With residential college masters making it more difficult to sign out common rooms, student organizations are struggling to find places to hold their regular meetings and rehearsals.

The Branford and Davenport residential college councils and masters changed their policies regarding the use of common rooms by student organizations this fall, with Davenport regulating the practice and Branford outlawing it all together. As a result, students said some organizations have been left “squatting” illegally in common rooms, or searching for a new place to gather.

Steven Smith, master of Branford College, said he decided to ban student organizations from using Branford’s common room for regular weekly meetings this year. He added that this space has been very popular among student groups in the past, and that several organizations had to be turned away at the start of the school year.

“We would ask students to clean up after themselves, but they just don’t do this,” he said.

Council of Masters Chair and Calhoun Master Jonathan Holloway GRD ’95 said that many residential college masters have grown tired of the poor treatment of their common rooms, adding that the costs associated with repairing broken furniture or ruined flooring are often very high.

One of the groups that was turned away from the Branford common room was the Yale Democrats. When the organization was forbidden from holding its meetings there, Ben Stango ’11, its president, said he decided to rent a room in Dwight Hall instead. Since the Yale Democrats are not a Dwight Hall member, they had to pay to rent the room, Stango said. He added that this would not be feasible for a smaller organization with less funding. The dynamic of the group’s meetings has changed, he said, as people now linger less afterwards than when meetings were held in the Branford common room.

Maura Kelly GRD ’86, an administrative assistant at Dwight Hall, said that roughly 20 Dwight Hall members and ten non-members hold weekly meetings there. While members may book Dwight Hall rooms at no charge, the fees for non-members are between $30 and $45 an hour, $150 for a time slot for a semester or $250 a year.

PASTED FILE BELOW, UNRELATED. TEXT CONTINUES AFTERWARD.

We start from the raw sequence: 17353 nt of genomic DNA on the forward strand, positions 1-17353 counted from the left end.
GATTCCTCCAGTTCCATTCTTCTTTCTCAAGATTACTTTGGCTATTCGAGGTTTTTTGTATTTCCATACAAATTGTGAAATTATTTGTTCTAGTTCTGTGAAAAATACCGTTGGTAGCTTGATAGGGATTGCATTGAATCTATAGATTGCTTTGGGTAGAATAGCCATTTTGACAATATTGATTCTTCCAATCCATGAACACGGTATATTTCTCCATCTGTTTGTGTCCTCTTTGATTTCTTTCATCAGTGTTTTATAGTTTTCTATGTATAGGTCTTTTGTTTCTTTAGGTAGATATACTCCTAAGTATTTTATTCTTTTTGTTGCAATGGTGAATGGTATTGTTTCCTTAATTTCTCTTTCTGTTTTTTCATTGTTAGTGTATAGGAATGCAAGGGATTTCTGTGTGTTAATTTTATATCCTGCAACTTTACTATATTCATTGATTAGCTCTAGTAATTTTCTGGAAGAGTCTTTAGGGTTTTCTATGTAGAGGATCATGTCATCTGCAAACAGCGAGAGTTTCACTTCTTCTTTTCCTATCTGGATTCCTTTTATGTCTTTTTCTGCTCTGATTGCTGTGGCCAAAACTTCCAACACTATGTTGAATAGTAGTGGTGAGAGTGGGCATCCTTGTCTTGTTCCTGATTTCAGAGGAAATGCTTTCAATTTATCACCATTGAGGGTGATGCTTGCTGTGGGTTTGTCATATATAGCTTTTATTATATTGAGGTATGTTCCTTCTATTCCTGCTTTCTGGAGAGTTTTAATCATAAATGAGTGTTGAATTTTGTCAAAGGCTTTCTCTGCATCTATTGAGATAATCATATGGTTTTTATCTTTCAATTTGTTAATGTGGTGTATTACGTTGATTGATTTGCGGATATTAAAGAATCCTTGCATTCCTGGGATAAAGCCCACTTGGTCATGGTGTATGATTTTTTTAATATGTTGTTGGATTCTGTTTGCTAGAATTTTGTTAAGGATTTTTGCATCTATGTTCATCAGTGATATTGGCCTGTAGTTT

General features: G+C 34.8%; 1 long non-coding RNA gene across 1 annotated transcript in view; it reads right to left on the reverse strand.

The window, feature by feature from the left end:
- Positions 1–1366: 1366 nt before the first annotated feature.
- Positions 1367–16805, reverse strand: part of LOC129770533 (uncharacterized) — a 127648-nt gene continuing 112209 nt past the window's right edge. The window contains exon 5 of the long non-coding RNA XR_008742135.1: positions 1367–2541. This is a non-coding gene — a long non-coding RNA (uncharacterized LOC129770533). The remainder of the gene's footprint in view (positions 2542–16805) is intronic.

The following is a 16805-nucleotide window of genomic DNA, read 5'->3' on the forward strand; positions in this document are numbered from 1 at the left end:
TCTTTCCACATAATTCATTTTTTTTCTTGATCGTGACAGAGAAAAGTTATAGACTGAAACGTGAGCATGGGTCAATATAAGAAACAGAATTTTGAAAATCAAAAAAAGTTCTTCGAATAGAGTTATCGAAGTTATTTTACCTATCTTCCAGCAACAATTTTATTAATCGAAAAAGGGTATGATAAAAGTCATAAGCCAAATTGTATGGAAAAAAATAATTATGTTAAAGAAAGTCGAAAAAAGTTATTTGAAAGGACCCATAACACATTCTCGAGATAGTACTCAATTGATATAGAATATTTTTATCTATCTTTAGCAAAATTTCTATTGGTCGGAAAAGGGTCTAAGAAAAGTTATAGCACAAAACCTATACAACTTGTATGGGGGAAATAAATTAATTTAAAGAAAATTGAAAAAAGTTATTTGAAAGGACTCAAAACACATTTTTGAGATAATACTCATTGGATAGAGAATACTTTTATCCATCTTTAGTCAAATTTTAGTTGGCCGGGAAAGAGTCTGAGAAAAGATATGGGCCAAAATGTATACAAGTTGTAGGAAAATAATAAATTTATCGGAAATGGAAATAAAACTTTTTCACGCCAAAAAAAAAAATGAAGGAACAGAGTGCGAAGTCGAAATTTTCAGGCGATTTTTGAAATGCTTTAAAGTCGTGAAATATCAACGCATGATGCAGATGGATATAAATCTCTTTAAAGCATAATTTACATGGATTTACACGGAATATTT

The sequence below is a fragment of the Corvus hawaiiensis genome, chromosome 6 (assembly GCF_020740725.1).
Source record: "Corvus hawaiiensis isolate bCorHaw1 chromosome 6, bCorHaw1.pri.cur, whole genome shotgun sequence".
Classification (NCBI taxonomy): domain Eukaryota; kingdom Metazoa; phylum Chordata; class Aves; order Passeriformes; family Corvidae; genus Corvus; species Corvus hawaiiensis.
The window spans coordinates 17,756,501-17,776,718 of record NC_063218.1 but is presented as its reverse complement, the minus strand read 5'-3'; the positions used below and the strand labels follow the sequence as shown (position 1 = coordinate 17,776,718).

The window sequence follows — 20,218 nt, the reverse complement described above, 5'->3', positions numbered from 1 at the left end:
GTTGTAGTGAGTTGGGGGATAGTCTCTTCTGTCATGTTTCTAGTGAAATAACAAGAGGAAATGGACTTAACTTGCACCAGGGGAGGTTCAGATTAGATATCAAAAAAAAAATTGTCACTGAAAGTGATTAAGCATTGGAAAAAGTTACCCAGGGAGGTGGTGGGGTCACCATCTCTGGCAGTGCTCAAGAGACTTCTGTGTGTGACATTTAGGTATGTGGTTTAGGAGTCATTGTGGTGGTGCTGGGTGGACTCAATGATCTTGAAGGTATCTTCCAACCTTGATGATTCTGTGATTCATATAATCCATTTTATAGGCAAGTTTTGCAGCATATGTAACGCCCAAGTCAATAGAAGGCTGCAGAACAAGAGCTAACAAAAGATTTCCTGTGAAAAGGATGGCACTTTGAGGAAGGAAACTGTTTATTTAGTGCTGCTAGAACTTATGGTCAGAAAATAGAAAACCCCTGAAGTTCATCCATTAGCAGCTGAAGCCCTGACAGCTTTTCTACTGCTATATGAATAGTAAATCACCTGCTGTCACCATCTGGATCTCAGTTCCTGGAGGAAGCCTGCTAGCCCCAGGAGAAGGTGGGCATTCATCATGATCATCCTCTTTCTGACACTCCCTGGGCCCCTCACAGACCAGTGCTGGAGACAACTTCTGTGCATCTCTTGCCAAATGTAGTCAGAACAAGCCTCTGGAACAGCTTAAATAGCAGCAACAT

Stango said that often classrooms, though available for group meetings, are not adequate for the types of events that political groups host, such as forums with speakers from outside the Yale community.

“This is an issue that the [Yale College Council] needs to address,” Stango said of the shortage of meeting spaces.

Jeff Gordon ’12, president of the YCC, said the YCC has looked into the issue of fees for the rental of performance spaces, but that they have not examined the issue of rentals for meetings and rehearsals. He added that the YCC could target this issue in the future. Chris LoPresti ’12, chair of the Undergraduate Organizations Funding Committee, said the UOFC has not been approached about the issue of funding for room rentals.

Nate Zelinsky ’13, co-chair of the Davenport Student Activities Committee, said that his college’s council decided to ask groups to go through the college master and council to sign out the common room. He said he thinks the policy changes have popularized the use of the Davenport common room, as groups are now more aware about how to reserve this space. But Tom James ‘12, the pitchpipe for the Society of Orpheus and Bacchus a cappella group, said his group was banned from the space because they are too loud.

The decision to change Davenport’s policies has come as a result of the close proximity of the common room to the library, which is just one floor above, Zelinsky said.

“We wanted to make sure that Davenport would be as much of a home as possible for Davenport students,” Zelinsky said. “[The policy changes] are purely a result of the way Davenport is physically structured.”

While some colleges have outlawed student groups, others, like Berkeley and Timothy Dwight, still allow them to use their common rooms. Holloway said there is no universal regulation when it comes to gathering in these spots. He added that he sympathizes with the struggle many student groups have to endure to find places on campus in which to meet or rehearse, given the high demand for space.

Stephanie Seller ’12, chair of the Yale Liberal Party, said while her group is a Dwight Hall member, some political groups “squat” in common rooms without asking permission if they are unable to find another space in which to meet.

Registered undergraduate organizations can book classrooms in buildings such as William L. Harkness Hall free of charge.

James said that his group has relocated to WLH, and three other a cappella groups interviewed said they hold weekly rehearsals in classrooms there, as well. While the SOBs and Out of the Blue do not formally book rooms through the registrar’s office, the Baker’s Dozen and the Duke’s Men do.

President of the Yale International Relations Association Teddy Collins ’13 said his group books classrooms for meetings in both WLH and Linsly-Chittenden Hall on a weekly basis, and holds its Model United Nations conferences in those buildings, adding that YIRA is looking into renting out office space off-campus for meetings and storage.

Karen Ramos, a senior administrative assistant at the registrar’s office, said that roughly 60 student organizations hold weekly classroom bookings in WLH, LC and the Hall of Graduate Studies, and 25 groups book rooms “once in a while.” All bookings are free of charge, except when groups hold events for guests from outside the Yale community.

There are roughly 300 registered undergraduate organizations at Yale.

Sam Greenberg contributed reporting.